Most companies come with bureaucracy. It is as if they cannot help themselves. For good reasons, individuals are hired and organizations are created. Naturally, rules and process follow. With time, the outcome is an embedded culture and bureaucracy. While threads of purpose remain, the balance goes against the company’s aspirations for growth.
I was brought in as a force to push through the tradition. My mission is to be pragmatic and to realize results. As I begin to size up how difficult this will be, I find myself reflecting on how others have approach planning, decisions, and process. In one case, a wisdom father “decided to bypass Ephesus so that he wouldn’t be held up in Asia province. He was in a hurry to get to Jerusalem in time for the Feast of Pentecost, if at all possible.” (Acts 20.16) In other situations, blunt (brutally candid) conversation was the tool of choice. The strange contrast lies in how the same individual also chooses to avoid conflict in order to reach his goal.
Even as I understand that life is more art than science, there are some lessons I am taking with me.
Planning and pragmatism can improve the possibility of reaching one’s goal. However, possibilities are rarely automatic. You may fall short.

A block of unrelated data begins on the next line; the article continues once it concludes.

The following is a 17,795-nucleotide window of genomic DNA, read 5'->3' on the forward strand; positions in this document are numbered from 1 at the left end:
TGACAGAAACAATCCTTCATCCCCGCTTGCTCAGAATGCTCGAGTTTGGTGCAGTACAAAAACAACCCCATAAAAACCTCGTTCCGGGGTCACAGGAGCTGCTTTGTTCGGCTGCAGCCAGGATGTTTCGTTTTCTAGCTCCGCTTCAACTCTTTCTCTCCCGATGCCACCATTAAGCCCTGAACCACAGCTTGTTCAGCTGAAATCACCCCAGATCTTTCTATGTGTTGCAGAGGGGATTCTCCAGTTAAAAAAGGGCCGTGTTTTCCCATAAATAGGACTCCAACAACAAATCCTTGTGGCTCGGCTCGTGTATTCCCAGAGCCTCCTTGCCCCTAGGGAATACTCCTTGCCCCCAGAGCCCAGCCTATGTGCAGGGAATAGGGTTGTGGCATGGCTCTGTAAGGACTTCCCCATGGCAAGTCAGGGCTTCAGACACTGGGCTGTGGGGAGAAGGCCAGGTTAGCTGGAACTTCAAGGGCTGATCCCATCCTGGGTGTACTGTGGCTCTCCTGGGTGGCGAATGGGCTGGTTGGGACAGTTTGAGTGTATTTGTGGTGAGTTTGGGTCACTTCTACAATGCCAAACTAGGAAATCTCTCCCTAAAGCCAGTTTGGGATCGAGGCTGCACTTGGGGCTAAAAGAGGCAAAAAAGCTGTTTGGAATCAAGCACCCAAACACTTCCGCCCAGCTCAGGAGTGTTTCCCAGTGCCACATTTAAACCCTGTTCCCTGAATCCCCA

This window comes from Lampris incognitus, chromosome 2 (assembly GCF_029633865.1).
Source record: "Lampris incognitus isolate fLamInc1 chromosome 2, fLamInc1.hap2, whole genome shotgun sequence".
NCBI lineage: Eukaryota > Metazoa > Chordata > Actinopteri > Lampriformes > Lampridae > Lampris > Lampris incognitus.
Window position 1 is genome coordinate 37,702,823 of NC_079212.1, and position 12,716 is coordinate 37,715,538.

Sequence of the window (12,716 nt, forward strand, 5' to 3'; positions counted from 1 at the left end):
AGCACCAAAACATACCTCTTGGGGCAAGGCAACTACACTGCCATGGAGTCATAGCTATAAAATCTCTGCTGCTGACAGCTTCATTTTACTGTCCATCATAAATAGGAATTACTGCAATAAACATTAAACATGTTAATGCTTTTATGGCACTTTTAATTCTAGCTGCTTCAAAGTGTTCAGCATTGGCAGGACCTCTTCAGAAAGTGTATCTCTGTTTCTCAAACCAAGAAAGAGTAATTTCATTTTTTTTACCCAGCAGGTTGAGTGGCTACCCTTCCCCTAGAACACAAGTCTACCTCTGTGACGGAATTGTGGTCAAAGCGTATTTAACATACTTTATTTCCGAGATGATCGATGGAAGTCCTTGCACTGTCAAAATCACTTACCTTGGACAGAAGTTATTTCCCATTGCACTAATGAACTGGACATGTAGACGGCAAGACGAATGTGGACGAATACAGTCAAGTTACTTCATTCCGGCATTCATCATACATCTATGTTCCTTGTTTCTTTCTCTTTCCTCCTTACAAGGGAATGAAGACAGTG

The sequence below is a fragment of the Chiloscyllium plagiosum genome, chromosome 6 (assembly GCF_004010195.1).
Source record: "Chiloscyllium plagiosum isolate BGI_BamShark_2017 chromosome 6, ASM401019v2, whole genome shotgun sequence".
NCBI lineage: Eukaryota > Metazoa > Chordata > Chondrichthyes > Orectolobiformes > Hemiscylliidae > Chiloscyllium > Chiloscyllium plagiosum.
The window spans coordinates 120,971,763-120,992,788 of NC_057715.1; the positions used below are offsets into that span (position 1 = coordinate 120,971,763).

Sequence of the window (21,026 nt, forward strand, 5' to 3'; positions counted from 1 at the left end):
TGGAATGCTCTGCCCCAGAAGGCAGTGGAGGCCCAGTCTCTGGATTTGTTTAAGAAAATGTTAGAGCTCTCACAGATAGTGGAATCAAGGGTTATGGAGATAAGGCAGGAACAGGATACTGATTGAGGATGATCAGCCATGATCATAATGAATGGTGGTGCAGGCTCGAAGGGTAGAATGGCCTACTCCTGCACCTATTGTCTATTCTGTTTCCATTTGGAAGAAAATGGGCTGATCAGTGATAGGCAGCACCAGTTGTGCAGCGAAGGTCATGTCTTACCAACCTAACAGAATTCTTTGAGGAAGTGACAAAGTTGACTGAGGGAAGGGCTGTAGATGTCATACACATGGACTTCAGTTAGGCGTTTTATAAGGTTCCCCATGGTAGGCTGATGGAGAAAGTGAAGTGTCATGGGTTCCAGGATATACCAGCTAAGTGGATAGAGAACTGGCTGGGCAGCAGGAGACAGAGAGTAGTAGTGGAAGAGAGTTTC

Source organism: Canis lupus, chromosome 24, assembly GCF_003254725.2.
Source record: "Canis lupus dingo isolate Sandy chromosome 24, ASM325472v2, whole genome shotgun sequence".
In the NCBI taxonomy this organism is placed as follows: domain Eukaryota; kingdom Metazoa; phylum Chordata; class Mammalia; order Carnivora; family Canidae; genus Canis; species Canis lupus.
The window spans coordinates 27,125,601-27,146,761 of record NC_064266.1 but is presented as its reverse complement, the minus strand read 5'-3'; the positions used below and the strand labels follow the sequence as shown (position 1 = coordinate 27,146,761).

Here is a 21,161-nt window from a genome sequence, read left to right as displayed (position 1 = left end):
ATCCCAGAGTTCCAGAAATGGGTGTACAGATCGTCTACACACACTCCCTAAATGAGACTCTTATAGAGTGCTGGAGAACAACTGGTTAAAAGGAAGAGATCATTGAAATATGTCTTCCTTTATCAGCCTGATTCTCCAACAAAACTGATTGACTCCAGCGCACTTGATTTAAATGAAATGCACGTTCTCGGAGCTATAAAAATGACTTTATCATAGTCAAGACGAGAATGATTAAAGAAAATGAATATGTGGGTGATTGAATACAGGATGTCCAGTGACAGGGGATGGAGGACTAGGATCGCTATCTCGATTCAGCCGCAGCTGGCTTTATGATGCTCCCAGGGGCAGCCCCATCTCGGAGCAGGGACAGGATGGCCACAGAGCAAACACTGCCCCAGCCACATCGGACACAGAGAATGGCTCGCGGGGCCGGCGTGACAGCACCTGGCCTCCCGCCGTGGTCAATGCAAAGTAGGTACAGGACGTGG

Candid assessments, done with humor, are powerful truths. They require courage. They demand thoughtfulness. They are dangerous.
Losing the conversation with another reduces the possibilities. One can be right but not effective. One can be honest without being helpful. One can be critical and add little value.
In each moment, you and I hold the opportunity to exercise our freedom. In the midst of meeting new colleagues, the moments are clear. The problems of yesterday are opportunities that can be seized. The window is here. The willingness is present. The question is one of courage. It is easy to make notes, yet paralysis lurks just beneath the surface. What comes next will reflect how much I have let Hope into my life. It is a choice that will sit, waiting for a fresh embrace.